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    Local # 0740
    20 Hartford Rd Suite 18
    Salem, CT 06420

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    2189 Silas Deane Highway
    Rocky Hill, CT 06067

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    Local # 0755
    2189 Silas Deane Hwy
    Rocky Hill, CT 06067

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    Local # 0780
    433 Meadow St
    Fairfield, CT 06824

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    Local # 0710
    110 Brook St
    Torrington, CT 06790

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    Building Consultant News and Information
    For Fairfield Connecticut

    Contractors Set to Implement Air Quality Upgrades for Healthier Buildings

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    The Fairfield, Connecticut Building Consultant Group is comprised from a number of credentialed construction professionals possessing extensive trial support experience relevant to construction defect and claims matters. Leveraging from more than 25 years experience, BHA provides construction related trial support and expert services to the nation's most recognized construction litigation practitioners, Fortune 500 builders, commercial general liability carriers, owners, construction practice groups, and a variety of state and local government agencies.

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    Fairfield, Connecticut

    Candis Jones Named to Atlanta Magazine’s 2022 “Atlanta 500” List

    February 14, 2022 —
    Atlanta, Ga. (February 11, 2022) - Atlanta Partner Candis R. Jones has been named to Atlanta Magazine’s 2022 “Atlanta 500” list of the most powerful business leaders in Atlanta. This is the second year in a row she has received this recognition. To compile this list, the publication reviewed nominations from the public and consulted experts across various sectors. The magazine’s editors and writers considered not only the status of the nominees within their respective organizations, but also whether the nominees were visionary by, for example, leading programs for their communities or creating opportunities for employees. Read the full story...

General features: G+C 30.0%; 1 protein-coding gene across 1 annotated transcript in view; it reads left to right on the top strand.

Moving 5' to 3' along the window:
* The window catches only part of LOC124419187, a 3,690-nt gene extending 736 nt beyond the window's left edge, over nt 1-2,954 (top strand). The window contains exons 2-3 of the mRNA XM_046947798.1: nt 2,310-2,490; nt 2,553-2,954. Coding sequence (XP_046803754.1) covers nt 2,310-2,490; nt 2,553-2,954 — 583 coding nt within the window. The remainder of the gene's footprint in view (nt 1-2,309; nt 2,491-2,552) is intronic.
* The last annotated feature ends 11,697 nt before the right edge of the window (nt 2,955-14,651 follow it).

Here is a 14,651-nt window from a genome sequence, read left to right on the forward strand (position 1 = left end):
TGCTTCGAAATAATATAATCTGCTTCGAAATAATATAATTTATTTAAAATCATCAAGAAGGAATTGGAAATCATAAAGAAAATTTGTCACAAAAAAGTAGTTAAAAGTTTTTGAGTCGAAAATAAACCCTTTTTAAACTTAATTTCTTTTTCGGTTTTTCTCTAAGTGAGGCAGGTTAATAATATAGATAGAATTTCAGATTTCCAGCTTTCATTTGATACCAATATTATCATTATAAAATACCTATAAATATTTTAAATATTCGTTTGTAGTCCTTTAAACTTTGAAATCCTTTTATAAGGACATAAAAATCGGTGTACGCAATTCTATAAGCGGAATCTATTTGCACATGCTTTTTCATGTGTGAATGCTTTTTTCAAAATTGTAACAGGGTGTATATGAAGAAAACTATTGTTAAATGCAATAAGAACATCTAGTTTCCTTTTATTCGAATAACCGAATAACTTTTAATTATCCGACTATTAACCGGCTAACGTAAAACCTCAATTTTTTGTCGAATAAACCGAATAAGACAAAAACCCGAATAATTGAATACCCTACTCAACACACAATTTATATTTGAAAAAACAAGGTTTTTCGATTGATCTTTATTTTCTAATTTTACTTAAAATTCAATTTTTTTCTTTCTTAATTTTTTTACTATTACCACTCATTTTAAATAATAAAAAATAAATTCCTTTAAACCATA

Reprinted courtesy of Candis Jones, Lewis Brisbois
    Ms. Jones may be contacted at

    A Retrospective As-Built Schedule Analysis Can Be Used to Support Delay

    May 23, 2022 —
    Delay claims are part of construction. There should be no surprise why. Time is money. A delay claim should be accompanied by expert opinions that bolster evidence that gets introduced. The party against whom the delay claim is made will also have an expert – a rebuttal expert. Not surprisingly, each of the experts will rely on a different critical path as to relates to the same project. The party claiming delay will rely on a critical path that shows the actions of the other party impacted their critical path and proximately caused the delay. This will be refuted by the opposing expert that will challenge the critical path and the actions claimed had no impact on the critical path (i.e., did not proximately cause the delay). Quintessential finger pointing! This was the situation in CTA I, LLC v. Department of Veteran Affairs, CBCA 5826, 2022 WL 884710 (CBCA 2022), where the government terminated the contractor for convenience and the contractor claimed equitable adjustments for, among other things, delay. The contractor’s expert relied on an as-built critical path analysis by “retrospectively creating updates to insert between the contemporaneous updates.” Id., supra, n.3. The government’s expert did not do a retrospective as-built analysis and relied on only contemporaneous schedule updates. Id. Read the full story...
    Reprinted courtesy of David Adelstein, Kirwin Norris, P.A.
    Mr. Adelstein may be contacted at

    Engineer at Flint Negligence Trial Details Government Water Errors

    April 04, 2022 —
    Warren Green, vice president and chief engineer of Lockwood, Andrews & Newnam, an engineering consultant to Flint, Mich. during its disastrous water crisis of 2014 and 2015, testified in federal court last week that city officials forged ahead to switch its source of drinking water without adequate water softening or testing after one municipal manager assured him that the more extensive testing would be done. Reprinted courtesy of Richard Korman, Engineering News-Record and Jeff Yoders, Engineering News-Record Mr. Korman may be contacted at Mr. Yoders may be contacted at Read the full story...

    Chicago’s Bungalows Are Where the City Comes Together

    March 06, 2022 —
    In Chicago, there are plenty of reasons for South Side residents to keep Northsiders at arm’s length. This includes the North Side’s nonsensical lack of numbered streets, opposed baseball fandoms, and the outsized power of the city’s wealthier half — an imbalance that has created one of the most striking geographic divides between rich and poor, white and Black, in American urban life. But for Chicago historian and native Southsider Shermann “Dilla” Thomas, there’s a quick way for a Northsider to break through this legacy and offer at least one piece of common ground: Say that you live in a bungalow. “We have bungalows on the South Side too,” Thomas says. “If you’re good enough for a bungalow, then you’re cool with me.” All over the city, these humble houses are a remarkably consistent presence. It’s estimated that Chicago boasts 80,000 original bungalows — a third of the city’s single-family housing stock — located across a U-shaped band four to seven miles from the city center called the Bungalow Belt. In a city riven by inequality and resentment, bungalows are one of the few things that white, Black and Latino Chicagoans all love together. “The Chicago Bungalow is a unifying thing,” says Thomas. Read the full story...
    Reprinted courtesy of Zach Mortice, Bloomberg

    Commercial Real Estate Brokerages in an Uncertain Russian Market

    March 28, 2022 —